Winter is a time of year when we tend to use our gardens and outdoor spaces less. But while you’re staying cosy indoors, harsh weather conditions can take their toll on the exterior of your property.
A common winter home maintenance task is protecting house walls, roofs and surrounding areas from snow and rain. But people often forget that there’s another area which requires extra care and attention during winter: garden sheds, garden gym sheds, and garden offices.
Winter temperatures, snow, and moisture can damage the exterior walls and roof of a shed or garden office. In severe cases, piles of snow and low temperatures can also weaken the walls, leading to leaks and mould.
7 tips to maintain your garden shed this winter
To avoid these problems, you need to spend some time taking care of your shed. Read on for seven easy ways to maintain your garden shed this winter.
1. Thoroughly clean the inside of your garden shed
The first tip for maintaining your garden shed all year round is to clean and organise it frequently.
People often treat their garden shed as a dumping ground for unwanted or rarely used possessions. This can quickly lead to a messy pile of stuff, which makes it hard to find what you’re looking for. Keeping your shed organised and tidy will save you time, and also make it easier to spot any damage or areas that need repairs.
Clearing out and cleaning the shed isn’t the nicest job to tackle in chilly weather, so if possible you should aim to get things sorted before winter arrives. Dust and sweep the walls and floors of your shed, making sure to remove any leftover bird food to deter mice and other animals.
2. Treat the exterior wooden walls
The second tip for shed maintenance in winter is to inspect and treat the exterior walls of the shed. This tip is specifically for owners who have timber garden sheds.
Winters are harsh for wooden exteriors. Snowfall, rain and lower humidity can weaken the wood and cause dampness. To protect timber garden sheds, apply fresh coats of paint in autumn. Doing this means that by the time winter arrives, your paint will be ready to protect against weather damage.
3. Inspect for holes and repair them
Snow, rain, and moisture do not need a huge entrance. They can easily make their way inside a shed through a tiny crack or hole in the walls, roof, doors, or windows. Once this happens, the moisture can quickly ruin your belongings and permanently damage the shed structure.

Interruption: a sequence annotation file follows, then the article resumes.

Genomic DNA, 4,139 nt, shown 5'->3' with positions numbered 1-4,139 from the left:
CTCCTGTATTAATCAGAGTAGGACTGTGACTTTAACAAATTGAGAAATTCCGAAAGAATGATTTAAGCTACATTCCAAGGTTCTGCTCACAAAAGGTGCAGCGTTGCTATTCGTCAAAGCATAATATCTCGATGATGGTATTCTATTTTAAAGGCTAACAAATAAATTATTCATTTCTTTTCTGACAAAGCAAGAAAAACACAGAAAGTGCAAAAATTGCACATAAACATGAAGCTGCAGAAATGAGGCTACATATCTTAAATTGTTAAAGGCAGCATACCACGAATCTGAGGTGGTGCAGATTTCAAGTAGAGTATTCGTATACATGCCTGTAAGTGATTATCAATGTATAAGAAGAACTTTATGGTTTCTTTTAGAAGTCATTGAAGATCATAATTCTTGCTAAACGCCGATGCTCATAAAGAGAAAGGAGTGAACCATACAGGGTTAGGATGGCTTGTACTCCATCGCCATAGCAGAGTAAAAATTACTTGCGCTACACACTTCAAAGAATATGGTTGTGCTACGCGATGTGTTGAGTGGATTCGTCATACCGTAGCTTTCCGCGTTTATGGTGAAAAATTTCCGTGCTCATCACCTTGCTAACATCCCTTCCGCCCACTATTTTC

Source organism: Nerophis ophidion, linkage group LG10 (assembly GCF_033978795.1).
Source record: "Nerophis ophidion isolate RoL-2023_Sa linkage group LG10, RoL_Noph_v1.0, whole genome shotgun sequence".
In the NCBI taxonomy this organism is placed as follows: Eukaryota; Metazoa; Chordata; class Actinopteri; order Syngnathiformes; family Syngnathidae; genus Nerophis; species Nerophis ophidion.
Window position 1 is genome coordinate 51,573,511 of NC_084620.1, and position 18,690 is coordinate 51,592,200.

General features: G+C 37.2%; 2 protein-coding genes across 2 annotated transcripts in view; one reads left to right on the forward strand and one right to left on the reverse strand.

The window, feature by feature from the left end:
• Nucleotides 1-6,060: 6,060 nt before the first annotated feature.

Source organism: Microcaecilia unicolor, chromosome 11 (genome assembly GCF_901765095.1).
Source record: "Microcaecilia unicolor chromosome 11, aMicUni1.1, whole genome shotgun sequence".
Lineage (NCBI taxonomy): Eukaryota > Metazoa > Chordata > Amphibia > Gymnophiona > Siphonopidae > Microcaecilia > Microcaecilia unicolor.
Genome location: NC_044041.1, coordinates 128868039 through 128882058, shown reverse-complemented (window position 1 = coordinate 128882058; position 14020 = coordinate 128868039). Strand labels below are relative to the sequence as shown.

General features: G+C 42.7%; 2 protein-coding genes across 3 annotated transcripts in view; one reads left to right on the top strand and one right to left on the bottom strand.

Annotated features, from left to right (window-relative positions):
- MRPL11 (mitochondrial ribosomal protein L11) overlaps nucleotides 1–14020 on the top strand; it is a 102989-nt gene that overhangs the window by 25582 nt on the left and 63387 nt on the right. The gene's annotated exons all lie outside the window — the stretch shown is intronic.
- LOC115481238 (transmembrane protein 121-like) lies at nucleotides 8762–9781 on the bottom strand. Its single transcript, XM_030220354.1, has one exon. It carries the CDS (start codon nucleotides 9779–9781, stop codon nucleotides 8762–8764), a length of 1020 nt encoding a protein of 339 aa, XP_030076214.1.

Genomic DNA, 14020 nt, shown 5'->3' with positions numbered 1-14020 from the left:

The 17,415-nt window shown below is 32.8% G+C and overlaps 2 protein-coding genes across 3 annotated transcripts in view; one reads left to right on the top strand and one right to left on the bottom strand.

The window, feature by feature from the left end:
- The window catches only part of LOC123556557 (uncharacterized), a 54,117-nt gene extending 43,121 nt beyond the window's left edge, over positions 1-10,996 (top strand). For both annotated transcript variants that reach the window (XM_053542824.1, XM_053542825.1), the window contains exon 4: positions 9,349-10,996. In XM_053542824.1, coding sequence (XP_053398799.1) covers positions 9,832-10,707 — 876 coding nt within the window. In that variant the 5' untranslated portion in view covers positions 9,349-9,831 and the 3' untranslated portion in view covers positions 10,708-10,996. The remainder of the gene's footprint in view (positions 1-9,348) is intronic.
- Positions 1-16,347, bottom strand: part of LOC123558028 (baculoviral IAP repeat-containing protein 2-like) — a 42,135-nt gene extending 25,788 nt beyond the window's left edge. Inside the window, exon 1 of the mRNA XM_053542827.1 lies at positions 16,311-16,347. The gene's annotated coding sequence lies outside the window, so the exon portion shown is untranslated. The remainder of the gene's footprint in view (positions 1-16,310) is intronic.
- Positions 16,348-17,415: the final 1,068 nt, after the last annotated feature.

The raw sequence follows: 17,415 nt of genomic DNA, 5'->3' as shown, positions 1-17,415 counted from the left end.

To stop this happening, you need to ensure that your garden shed has no cracks or holes. Take a good look at it in daylight to inspect for signs of damage. If there are any holes or cracks, make sure to seal them.
4. Check the shed’s roof
It’s really important that your shed roof is sound in winter. Start by clearing away all dust and leaves. Dust attracts moisture, and leaves attract bugs. Both of these can damage the roof.
If your roof needs repairing or replacing, you might like to hire a professional to do the job. If it’s in good condition, consider adding a waterproof sheet secured with weights as an extra barrier to moisture.
5. Store your tools and equipment properly
Don’t leave your tools lying around in the shed. Always store them in a cupboard or organise them neatly to minimise the risk of damage.
You can store your tools in boxes if you have a corner garden shed without any cupboards. Categorise the tools and label your boxes; stackable boxes will minimise the amount of floor space you need.
Don’t store boxes right up against the shed wall; instead, leave a little gap so that any dampness in the walls doesn’t transfer to your storage.
6. Lubricate the hinges
Shed doors and windows can get jammed due to increased friction caused by the cold season. To avoid this, use a brush to generously apply oil to all the door and window hinges.
You can also apply oil to window frames to prevent them sticking. Once you’re done, make sure that all the windows are closed – the tiniest openings can invite moisture, bugs, and mice into the shed.
7. Take care of ventilation
Like any building, proper airflow is important in your shed. Stale air can become warm, triggering mould development and making the whole place smell pretty bad. Warmer air is also potentially a fire risk if you’re storing flammable materials such as paints or fuels in the shed.
The easiest way to let stale air out and allow fresh air to circulate is to simply open the garden shed for a few minutes on a dry day every now and then. Another tip is to install an electric ventilation fan which will maintain a fresh air flow when switched on.
So there you have it: seven easy ways to maintain your garden shed this winter. If you have a great shed maintenance tip please do share it in the comments.